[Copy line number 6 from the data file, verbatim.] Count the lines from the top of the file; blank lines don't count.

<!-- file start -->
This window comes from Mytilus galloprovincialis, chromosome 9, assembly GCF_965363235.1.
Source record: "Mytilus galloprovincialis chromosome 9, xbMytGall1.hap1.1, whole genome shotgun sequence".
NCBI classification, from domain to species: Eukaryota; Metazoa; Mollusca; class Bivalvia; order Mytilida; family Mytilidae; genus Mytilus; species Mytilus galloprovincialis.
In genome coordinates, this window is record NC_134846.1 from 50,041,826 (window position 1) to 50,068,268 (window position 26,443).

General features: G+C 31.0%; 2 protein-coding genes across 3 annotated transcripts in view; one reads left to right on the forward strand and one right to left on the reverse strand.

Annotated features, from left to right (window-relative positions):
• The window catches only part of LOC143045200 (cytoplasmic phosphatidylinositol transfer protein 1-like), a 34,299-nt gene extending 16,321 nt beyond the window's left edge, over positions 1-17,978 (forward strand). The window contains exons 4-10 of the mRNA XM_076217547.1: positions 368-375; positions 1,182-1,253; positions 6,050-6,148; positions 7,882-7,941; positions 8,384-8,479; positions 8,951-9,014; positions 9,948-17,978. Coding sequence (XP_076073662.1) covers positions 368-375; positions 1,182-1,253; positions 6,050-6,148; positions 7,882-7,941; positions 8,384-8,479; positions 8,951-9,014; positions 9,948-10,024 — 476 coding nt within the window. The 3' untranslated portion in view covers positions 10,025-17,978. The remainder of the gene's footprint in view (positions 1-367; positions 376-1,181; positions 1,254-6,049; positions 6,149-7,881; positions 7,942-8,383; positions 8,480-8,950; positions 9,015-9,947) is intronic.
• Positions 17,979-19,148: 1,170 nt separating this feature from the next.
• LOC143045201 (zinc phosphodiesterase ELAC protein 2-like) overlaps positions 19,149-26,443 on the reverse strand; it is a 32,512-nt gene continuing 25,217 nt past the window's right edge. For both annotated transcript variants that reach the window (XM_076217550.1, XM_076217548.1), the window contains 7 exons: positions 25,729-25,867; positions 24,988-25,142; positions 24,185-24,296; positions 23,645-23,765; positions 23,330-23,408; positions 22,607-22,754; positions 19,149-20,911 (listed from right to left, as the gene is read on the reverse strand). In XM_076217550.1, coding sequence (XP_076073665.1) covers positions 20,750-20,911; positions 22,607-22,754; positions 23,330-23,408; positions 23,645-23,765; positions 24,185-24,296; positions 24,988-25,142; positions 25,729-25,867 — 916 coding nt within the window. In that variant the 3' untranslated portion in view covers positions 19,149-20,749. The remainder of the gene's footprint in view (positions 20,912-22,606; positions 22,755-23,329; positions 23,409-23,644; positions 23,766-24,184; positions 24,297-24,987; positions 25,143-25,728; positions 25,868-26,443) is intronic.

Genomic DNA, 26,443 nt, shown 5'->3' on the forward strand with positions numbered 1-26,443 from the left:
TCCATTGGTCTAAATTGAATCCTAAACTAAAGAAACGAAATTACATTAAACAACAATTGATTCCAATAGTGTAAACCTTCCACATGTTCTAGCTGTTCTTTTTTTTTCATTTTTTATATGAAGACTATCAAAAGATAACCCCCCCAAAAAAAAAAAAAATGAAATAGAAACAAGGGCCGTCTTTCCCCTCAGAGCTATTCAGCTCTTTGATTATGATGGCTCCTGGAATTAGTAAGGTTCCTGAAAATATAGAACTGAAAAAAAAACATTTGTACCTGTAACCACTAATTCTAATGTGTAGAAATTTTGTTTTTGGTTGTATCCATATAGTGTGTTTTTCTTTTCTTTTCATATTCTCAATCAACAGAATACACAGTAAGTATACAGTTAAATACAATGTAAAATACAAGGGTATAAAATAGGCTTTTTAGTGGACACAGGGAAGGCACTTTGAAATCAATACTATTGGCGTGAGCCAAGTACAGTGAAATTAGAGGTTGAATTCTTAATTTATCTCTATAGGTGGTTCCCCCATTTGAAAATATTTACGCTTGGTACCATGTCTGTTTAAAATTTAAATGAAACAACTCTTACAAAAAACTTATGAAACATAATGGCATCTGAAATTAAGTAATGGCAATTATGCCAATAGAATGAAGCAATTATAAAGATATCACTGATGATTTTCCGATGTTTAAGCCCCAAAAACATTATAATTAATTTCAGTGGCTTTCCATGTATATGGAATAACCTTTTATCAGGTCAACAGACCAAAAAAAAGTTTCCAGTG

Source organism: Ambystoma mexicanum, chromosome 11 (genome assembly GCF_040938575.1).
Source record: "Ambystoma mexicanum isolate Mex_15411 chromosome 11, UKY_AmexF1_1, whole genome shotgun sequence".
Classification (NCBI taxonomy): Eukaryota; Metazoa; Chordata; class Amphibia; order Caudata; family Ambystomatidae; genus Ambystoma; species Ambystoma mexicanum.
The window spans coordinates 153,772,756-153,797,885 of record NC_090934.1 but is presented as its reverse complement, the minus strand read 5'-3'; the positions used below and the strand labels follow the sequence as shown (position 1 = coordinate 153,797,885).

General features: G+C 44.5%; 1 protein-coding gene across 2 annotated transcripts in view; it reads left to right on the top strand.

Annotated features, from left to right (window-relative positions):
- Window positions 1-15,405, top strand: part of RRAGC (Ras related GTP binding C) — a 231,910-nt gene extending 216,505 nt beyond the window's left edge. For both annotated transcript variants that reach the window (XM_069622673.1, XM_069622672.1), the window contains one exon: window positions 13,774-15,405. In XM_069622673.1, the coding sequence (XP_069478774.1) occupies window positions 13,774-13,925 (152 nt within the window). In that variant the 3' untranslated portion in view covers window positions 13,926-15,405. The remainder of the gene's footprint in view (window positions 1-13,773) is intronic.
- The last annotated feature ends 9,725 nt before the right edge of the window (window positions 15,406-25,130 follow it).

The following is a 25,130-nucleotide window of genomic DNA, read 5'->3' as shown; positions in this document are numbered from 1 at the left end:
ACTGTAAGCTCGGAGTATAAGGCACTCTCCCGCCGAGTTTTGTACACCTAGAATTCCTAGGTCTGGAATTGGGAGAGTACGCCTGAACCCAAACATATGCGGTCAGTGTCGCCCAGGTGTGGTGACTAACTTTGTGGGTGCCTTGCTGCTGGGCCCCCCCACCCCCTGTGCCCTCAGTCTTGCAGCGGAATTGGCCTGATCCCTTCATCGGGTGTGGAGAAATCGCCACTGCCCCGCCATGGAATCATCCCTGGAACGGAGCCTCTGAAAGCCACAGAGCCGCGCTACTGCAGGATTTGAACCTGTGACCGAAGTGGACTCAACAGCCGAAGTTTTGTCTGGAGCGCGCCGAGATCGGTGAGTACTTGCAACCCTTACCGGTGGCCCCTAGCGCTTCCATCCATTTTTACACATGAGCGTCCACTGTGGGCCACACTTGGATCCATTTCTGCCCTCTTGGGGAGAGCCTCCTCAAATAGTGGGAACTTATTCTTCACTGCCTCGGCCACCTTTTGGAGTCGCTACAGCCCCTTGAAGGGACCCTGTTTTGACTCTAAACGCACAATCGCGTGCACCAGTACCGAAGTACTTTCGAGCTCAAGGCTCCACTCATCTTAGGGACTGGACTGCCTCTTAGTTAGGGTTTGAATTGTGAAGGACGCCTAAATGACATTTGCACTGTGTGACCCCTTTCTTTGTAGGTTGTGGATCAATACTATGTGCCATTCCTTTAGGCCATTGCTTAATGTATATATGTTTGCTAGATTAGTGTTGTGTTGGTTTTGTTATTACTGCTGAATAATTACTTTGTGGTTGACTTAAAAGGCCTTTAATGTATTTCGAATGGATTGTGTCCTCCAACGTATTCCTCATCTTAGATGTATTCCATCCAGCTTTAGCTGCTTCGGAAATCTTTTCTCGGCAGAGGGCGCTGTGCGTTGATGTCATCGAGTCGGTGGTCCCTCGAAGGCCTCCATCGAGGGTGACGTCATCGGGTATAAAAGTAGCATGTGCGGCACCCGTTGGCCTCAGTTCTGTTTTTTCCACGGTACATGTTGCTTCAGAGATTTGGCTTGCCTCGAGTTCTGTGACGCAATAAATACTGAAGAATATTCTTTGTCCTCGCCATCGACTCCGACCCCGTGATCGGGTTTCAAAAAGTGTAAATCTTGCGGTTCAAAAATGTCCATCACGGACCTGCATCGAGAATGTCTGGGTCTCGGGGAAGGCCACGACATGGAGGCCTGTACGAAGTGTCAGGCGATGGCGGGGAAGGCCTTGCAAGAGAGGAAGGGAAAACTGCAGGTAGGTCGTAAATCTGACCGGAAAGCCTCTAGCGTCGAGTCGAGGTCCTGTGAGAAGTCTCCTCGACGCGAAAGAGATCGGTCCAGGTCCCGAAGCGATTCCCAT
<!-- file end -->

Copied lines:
Annotated features, from left to right (window-relative positions):